MANILA, June 8 (Mabuhay) — The Philippine Navy (PN) has already signed a “term sheet” with cash-strapped shipbuilder Hanjin Heavy Industries and Construction (HHIC-Phil) for the use of its facility in Subic, Zambales.
“In fact, just last week (June 1), I (have) signed a term sheet (with HHIC-Phil) for the North Yard. The term sheet means negotiation will continue (and) that (we) have accepted the terms there,” outgoing PN chief Vice Admiral Giovanni Carlo Bacordo said in his exit interview with reporters on Monday.
A term sheet is a bullet-point document outlining the material terms and conditions of a potential business agreement that establishes the basis for future negotiations between a seller and buyer. It is usually the first documented evidence of a possible acquisition.
The PN is eyeing to convert and use 100 hectares of HHIC-Phil’s North Yard into an installation that will house the Philippine Fleet, Naval Sea Systems Command, Naval Installation Command, and the Amphibious Assault Battalion.
The North Yard is located near HHIC-Phil’s Graving Dock No. 5 (also known as a dry dock) and is used to construct, repair, and maintain ships.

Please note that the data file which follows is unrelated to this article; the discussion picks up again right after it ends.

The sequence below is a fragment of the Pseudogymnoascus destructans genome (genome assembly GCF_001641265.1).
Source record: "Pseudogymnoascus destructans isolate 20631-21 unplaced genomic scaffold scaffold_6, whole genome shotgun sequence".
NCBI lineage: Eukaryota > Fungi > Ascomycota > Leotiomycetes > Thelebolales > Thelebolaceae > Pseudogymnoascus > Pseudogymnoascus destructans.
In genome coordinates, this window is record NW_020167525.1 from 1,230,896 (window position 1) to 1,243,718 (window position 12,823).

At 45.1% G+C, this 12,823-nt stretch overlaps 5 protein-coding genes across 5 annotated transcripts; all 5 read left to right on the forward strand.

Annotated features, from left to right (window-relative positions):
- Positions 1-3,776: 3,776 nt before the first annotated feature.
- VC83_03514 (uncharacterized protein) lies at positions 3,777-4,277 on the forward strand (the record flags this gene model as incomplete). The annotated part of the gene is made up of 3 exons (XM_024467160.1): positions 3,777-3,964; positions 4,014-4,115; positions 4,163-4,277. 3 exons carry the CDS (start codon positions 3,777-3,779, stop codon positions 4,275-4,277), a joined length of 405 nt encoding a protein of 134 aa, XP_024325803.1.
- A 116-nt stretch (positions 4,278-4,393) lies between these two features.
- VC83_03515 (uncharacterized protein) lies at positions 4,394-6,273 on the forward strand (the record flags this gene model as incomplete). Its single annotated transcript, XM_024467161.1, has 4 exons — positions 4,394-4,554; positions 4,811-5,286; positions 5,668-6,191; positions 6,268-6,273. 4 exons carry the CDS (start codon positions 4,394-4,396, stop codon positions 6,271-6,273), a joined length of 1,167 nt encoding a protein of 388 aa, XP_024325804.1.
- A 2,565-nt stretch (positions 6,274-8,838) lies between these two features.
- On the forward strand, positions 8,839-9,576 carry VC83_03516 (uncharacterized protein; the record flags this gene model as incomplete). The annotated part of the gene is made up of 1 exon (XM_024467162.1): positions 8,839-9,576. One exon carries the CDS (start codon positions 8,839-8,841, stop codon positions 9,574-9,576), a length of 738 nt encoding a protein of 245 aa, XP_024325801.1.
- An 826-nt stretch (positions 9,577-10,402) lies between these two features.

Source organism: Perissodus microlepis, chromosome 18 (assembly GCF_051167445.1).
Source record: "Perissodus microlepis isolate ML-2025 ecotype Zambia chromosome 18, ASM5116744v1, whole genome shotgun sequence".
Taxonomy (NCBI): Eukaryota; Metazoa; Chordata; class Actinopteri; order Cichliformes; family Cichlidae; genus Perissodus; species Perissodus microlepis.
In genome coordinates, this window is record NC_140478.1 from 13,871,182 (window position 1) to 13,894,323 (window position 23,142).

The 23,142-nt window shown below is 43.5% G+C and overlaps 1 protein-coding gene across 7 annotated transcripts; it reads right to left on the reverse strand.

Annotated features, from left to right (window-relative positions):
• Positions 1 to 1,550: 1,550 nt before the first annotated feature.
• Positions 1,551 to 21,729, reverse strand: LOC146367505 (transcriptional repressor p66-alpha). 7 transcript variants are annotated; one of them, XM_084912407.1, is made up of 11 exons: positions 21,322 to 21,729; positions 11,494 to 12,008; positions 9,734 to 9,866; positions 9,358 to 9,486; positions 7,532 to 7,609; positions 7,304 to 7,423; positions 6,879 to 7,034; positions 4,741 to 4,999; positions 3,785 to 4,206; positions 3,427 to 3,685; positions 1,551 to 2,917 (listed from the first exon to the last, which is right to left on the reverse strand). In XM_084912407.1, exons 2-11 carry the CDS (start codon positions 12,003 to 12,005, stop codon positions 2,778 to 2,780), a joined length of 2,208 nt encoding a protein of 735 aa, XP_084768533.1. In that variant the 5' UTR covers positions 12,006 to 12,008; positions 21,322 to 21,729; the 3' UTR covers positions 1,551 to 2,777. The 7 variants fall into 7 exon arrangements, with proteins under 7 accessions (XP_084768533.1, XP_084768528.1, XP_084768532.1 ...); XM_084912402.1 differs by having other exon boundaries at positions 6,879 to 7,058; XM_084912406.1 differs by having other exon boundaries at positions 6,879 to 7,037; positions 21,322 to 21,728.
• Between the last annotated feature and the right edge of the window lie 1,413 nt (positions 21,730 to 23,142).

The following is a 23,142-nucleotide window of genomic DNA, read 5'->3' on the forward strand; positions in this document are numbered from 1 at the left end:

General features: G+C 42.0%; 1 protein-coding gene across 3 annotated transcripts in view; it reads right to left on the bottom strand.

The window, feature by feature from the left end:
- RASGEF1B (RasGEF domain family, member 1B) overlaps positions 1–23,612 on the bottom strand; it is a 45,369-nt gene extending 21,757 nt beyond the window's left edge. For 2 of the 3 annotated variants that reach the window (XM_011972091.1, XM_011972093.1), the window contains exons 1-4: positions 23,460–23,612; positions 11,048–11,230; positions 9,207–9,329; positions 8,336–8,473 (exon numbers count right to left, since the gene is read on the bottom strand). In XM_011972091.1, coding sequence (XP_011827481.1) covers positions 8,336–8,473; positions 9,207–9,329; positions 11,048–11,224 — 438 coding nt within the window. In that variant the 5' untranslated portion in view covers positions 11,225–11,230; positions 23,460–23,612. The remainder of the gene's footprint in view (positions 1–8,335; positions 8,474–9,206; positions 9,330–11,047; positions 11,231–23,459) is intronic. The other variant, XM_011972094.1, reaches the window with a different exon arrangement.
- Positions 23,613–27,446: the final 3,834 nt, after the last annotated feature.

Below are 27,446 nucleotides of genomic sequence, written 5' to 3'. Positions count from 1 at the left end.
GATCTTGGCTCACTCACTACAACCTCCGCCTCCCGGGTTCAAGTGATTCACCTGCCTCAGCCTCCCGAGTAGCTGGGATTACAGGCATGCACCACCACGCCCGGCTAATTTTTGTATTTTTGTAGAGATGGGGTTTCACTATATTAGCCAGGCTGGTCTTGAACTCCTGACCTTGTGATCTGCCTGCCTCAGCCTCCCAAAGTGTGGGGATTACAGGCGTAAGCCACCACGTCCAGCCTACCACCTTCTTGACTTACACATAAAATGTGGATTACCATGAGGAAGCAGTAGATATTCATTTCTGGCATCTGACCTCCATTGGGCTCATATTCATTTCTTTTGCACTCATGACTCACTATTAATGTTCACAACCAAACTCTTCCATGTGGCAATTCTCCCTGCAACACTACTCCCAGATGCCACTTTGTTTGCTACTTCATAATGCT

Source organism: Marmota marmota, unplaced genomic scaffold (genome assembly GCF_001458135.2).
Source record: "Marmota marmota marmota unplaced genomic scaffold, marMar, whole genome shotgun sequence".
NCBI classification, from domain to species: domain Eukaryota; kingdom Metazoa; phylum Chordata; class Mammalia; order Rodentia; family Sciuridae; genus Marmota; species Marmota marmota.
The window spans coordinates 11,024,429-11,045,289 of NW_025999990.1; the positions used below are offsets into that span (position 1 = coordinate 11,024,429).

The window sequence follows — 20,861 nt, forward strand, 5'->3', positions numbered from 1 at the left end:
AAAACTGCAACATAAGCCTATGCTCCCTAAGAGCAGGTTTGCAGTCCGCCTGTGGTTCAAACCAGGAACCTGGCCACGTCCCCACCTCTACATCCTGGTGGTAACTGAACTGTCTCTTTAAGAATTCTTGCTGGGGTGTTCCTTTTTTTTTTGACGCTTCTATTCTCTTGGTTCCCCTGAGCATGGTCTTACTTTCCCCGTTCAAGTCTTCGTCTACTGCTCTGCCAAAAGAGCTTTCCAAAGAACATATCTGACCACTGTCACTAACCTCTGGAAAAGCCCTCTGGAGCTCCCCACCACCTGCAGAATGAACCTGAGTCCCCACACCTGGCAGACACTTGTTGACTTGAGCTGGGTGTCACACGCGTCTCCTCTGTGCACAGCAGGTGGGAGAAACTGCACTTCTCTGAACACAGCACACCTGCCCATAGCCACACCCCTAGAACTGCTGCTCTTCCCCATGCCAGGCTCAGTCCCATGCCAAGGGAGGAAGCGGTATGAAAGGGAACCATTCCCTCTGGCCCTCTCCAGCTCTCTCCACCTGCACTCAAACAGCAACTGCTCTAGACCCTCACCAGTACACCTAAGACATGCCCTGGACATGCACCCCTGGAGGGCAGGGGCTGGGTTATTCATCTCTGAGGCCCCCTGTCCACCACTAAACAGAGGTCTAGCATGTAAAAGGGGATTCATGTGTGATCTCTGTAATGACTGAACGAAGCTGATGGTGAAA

Bacordo will bow out of military service on Wednesday upon reaching the mandatory retirement age of 56.
“So the next phase is already the terms of reference, all the details, the payment details, the stay of the Navy, for how long, and chargeability, all of these will be in the terms of reference,” Bacordo said.
Bacordo said he is looking forward to moving their large ships like the Gregorio Del Pilar-offshore patrol vessels, the Tarlac-class landing docks, the Pohang-class corvette BRP Conrado Yap and the missile frigates BRP Jose Rizal and BRP Antonio Luna into the facility once the deal is completed.
The PN has always been interested to occupy a part of the HHIC-Phil in Subic Bay due to the presence of a deep-sea harbor that can be used to accommodate its strategic sealift vessels and larger patrol ships.
HHIC-Phil’s harbor has a minimum depth of about 10 meters which can accommodate the draft of the Tarlac-class landing docks and Del Pilar-class offshore patrol vessels and incoming frigates.
Draft refers to the vertical distance between the waterline and the bottom of the hull or keel. Aside from having a deep-sea harbor, the facility is also protected by mountains and the nearby Grande Island.
HHIC-Phil has a total of USD1.3 billion outstanding loans — USD400 million from Philippine banks and USD900 million from South Korean lenders.
In January 2019, the shipbuilder filed a petition before the Olongapo City Regional Trial Court “to initiate voluntary rehabilitation under Republic Act 10142, otherwise known as An Act Providing for the Rehabilitation or Liquidation of Financially Distressed Enterprises and Individuals”. (MNS)